NICKY HAYDEN: Yeah, it is. To have two races in America is really a privilege. I think I appreciate it more now because my first couple years in MotoGP, the closest we got to here was Brazil, and yesterday to drive here three-and-a-half hours is too easy, you know. I mean, I love being in Europe and the atmosphere there, but, you know, the traveling and stuff, I just forget how easy it is to drive up.
But yeah, obviously I’m looking forward to the weekend. I like the track and I like the place, and being in front of my home crowd is always worth a little something. So it’s been tough, it’s been a struggle, but I’m excited to be here and we’ll see what happens.
MODERATOR: It’s been a very difficult season. We’ve spoken about it a lot. There’s been sort of some false stones, hasn’t it? We keep thinking it’s looking better, then you go back, and then it comes back again. It’s been really up and down, hasn’t it?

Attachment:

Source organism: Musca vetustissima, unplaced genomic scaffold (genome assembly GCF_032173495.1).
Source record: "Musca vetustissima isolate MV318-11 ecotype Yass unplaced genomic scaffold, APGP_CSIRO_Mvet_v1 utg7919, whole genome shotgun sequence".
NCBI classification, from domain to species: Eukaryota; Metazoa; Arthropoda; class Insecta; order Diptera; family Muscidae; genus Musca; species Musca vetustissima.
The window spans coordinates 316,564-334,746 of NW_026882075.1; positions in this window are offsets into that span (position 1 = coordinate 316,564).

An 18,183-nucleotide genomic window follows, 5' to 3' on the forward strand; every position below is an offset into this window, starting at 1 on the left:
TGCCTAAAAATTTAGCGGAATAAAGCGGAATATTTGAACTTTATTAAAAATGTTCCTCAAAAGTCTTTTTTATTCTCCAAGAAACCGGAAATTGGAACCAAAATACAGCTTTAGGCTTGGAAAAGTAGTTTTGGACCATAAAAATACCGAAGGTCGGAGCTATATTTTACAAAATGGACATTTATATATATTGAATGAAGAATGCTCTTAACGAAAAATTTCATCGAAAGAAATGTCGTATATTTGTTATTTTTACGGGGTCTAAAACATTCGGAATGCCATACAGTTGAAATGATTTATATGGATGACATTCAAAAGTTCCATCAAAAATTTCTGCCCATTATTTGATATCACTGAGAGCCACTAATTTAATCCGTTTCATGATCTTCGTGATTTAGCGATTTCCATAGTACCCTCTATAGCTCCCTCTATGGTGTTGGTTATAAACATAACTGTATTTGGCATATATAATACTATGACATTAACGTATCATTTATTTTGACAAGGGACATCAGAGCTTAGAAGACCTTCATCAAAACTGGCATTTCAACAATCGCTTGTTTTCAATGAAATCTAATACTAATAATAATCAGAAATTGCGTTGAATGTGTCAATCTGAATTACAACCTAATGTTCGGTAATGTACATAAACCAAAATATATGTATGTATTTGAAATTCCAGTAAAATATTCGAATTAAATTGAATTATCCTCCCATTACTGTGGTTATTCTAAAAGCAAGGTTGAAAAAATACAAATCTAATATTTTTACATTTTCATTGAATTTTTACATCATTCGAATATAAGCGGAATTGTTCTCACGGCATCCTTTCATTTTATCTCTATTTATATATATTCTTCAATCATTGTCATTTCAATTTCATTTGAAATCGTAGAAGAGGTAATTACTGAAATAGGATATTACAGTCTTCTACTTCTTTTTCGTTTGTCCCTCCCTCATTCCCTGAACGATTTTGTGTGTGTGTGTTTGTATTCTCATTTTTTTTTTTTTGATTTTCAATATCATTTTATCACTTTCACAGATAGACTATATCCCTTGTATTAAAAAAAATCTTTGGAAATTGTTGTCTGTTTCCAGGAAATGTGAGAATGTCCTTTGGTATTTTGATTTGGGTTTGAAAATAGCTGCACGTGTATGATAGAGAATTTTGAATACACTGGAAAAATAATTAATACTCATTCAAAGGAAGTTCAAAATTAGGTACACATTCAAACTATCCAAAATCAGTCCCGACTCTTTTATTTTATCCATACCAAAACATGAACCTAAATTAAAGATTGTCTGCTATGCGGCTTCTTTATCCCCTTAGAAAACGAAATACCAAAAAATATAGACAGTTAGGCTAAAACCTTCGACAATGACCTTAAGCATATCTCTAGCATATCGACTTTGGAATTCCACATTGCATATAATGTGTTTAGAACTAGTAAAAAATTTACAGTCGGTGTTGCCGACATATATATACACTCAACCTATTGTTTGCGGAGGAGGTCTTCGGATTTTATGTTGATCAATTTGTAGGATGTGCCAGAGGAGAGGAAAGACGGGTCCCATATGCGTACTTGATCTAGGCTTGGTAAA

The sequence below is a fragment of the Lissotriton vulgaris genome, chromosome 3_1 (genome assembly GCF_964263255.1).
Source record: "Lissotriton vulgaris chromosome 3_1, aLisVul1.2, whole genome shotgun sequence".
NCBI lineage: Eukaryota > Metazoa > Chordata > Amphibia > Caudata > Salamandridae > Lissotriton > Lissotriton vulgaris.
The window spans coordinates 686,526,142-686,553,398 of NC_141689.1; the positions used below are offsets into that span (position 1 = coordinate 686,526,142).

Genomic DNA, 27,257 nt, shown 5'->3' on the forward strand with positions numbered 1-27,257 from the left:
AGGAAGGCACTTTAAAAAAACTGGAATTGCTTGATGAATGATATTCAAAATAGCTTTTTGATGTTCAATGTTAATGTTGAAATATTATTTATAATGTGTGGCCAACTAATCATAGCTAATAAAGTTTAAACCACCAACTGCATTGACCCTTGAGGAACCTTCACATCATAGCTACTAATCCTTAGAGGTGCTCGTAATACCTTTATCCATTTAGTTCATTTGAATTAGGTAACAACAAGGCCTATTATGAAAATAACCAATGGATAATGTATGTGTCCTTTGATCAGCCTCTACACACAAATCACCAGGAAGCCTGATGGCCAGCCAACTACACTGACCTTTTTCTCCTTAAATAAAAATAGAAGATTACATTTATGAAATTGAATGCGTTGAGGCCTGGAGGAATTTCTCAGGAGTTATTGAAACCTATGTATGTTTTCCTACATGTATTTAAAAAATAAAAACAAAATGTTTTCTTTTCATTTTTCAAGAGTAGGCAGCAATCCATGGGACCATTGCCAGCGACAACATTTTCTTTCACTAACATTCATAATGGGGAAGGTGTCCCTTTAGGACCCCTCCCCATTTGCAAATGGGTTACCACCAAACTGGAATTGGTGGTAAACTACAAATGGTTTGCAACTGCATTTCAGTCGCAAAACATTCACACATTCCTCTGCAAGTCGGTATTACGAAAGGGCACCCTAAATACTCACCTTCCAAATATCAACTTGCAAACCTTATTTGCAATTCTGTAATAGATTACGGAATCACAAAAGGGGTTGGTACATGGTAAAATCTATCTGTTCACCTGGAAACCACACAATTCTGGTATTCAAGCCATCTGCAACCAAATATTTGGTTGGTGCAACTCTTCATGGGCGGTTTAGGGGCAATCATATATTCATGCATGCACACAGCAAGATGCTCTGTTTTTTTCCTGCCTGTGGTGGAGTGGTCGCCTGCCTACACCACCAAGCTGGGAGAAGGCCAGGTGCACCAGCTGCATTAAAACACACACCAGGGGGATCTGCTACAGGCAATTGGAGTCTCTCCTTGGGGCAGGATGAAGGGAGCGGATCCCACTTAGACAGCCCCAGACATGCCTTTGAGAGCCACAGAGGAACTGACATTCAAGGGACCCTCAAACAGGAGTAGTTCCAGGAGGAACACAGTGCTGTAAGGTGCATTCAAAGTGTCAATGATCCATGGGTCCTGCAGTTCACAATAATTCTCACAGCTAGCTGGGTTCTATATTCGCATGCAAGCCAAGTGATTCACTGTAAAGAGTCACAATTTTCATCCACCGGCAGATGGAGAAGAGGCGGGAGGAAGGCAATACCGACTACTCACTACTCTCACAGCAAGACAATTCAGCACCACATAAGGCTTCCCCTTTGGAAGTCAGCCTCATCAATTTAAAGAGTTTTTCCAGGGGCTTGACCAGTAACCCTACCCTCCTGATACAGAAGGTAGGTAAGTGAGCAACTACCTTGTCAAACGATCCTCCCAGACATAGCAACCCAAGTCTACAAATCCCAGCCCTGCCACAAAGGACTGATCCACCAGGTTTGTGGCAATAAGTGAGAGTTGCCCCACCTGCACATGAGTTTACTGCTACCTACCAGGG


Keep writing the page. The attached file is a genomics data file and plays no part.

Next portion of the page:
HAYDEN: Hey, yeah. I mean, it’s been tough, sure, especially in the beginning. Certainly we didn’t start the season out very good with some big crashes. And then we made some changes to the team, but that wasn’t until Round 4. From there, things have been improving but it’s not — I mean, it’s hard to make progress here, but we have made progress and have gotten closer, you know, to that second group, obviously. The front group is still not on our radar, but, you know, it’s been a hard challenge but I’ve enjoyed it. We’ve worked hard and made a lot of progress. I really, even though it doesn’t look like it at times, feeling more and more comfortable on this bike and in this team. We’ve got six more tries, six more weekends to try to do something. It’s going to be tough but the team is working hard. Guys really have given me, you know, a lot better package. I feel more comfortable on it and I know how hard it’s going to be, but, hey, you know, it’s racing. That’s why we line up and see what happens.